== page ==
• I view this battle as a part of a much larger authoritarian trend in opposition to meaningful citizen participation in government decision-making, chipping away at our rights to judicial review, and an assault on our federal court system in general. Since its inception in 1970, right-wingers have opposed the EPA and everything it stands for. Pres. Nixon, a Republican, is also credited with enacting NEPA, among other important laws that protect us from polluters and pollution.

    Hopefully this brief history of environmental law and regulation helps put this bill in its proper context. There is nothing progressive about this bill. Sen. Tester has clearly taken sides with the NRA, ALEC, Chamber of Commerce, and the like in opposition to effective environmental enforcement by anybody, including, but not limited to, federal agencies, federal courts, citizen activists, journalists, etc.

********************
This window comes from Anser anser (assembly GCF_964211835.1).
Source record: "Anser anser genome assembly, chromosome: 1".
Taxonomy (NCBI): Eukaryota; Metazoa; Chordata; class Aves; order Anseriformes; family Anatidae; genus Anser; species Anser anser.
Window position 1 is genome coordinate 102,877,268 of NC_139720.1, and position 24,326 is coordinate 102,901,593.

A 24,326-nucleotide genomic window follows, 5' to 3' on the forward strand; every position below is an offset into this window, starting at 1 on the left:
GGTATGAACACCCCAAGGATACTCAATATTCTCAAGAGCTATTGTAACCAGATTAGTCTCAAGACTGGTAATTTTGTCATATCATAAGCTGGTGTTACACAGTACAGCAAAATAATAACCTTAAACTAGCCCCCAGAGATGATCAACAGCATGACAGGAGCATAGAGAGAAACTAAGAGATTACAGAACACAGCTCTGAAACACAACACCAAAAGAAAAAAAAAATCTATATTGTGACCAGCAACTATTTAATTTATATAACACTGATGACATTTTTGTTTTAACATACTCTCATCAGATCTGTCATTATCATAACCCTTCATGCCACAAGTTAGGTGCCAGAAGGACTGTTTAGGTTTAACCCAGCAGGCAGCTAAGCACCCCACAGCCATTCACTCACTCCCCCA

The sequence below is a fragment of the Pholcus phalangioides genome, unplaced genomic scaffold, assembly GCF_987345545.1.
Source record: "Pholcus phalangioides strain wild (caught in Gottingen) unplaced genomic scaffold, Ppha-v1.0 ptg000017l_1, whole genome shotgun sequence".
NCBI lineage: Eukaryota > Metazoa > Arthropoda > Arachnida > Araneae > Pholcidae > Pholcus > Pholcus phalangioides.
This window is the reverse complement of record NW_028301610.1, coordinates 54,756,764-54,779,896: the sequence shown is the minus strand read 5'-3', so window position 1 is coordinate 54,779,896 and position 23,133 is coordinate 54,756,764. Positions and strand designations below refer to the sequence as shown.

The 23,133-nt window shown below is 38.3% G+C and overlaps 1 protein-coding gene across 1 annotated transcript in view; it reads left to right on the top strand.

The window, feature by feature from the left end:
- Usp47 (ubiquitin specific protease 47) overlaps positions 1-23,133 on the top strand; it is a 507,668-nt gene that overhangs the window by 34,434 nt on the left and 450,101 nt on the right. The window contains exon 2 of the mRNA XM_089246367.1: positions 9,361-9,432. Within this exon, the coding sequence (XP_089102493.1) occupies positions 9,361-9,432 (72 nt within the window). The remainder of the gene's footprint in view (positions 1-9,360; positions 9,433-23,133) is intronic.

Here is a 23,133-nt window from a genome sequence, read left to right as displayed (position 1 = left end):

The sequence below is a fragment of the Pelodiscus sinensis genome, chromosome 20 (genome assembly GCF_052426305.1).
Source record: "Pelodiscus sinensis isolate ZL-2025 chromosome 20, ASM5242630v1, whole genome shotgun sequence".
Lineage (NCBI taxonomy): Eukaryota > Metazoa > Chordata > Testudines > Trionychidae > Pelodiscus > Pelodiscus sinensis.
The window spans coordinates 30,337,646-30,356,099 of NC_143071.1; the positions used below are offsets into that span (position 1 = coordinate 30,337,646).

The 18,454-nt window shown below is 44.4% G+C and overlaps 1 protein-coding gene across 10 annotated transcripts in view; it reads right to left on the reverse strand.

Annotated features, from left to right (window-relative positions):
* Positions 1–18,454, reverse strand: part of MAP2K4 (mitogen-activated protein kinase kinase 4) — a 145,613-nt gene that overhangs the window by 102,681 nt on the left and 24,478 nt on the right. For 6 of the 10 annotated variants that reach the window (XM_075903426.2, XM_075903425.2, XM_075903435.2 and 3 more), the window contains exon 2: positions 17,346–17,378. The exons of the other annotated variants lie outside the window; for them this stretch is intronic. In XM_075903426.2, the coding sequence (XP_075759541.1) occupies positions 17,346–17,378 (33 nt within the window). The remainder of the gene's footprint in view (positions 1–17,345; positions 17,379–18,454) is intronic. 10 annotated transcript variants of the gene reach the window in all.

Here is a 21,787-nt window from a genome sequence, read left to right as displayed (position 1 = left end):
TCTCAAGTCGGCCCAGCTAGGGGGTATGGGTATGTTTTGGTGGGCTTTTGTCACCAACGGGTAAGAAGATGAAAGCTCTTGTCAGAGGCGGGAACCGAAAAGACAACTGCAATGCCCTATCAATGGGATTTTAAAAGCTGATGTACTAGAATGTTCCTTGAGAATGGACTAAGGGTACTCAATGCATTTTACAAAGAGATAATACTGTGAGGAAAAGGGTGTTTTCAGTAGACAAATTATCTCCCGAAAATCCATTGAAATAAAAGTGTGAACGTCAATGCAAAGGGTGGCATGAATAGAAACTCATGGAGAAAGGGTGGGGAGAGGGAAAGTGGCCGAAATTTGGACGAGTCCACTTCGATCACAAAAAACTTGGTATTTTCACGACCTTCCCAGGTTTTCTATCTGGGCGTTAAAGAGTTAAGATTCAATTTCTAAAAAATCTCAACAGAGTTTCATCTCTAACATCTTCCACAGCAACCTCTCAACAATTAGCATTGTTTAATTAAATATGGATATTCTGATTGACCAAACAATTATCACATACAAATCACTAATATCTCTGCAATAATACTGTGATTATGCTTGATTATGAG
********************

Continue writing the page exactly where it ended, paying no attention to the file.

I fail to see any connection between this bill and “Progressive politics from the Big Sky.” Sen. Tester is trending to the right utilizing ever greater authoritarian means. You can no longer see Nixon from where he is planted.

  • I guess I don’t see it as that. I see the lead/EPA provision as clean up language to fullfill congressional intent, which was that ammunition was not to be regulated by the EPA.

    How else do you feel the bill would eliminate public participation, and specifically, how would the EPA provision limit your ability to petition the USFWS to enact a lead ban on big game ammunition?

  • Ben,
    So sorry about that seeing problem. This is just another example of how well our separation of powers system functions. The more cash you bring, the better it works. Again, and generally, polluters go to Congress for relief from regulation, paying taxes, and to steal from our commonwealth. This bill does all that and more, however incrementally. Have a great weekend.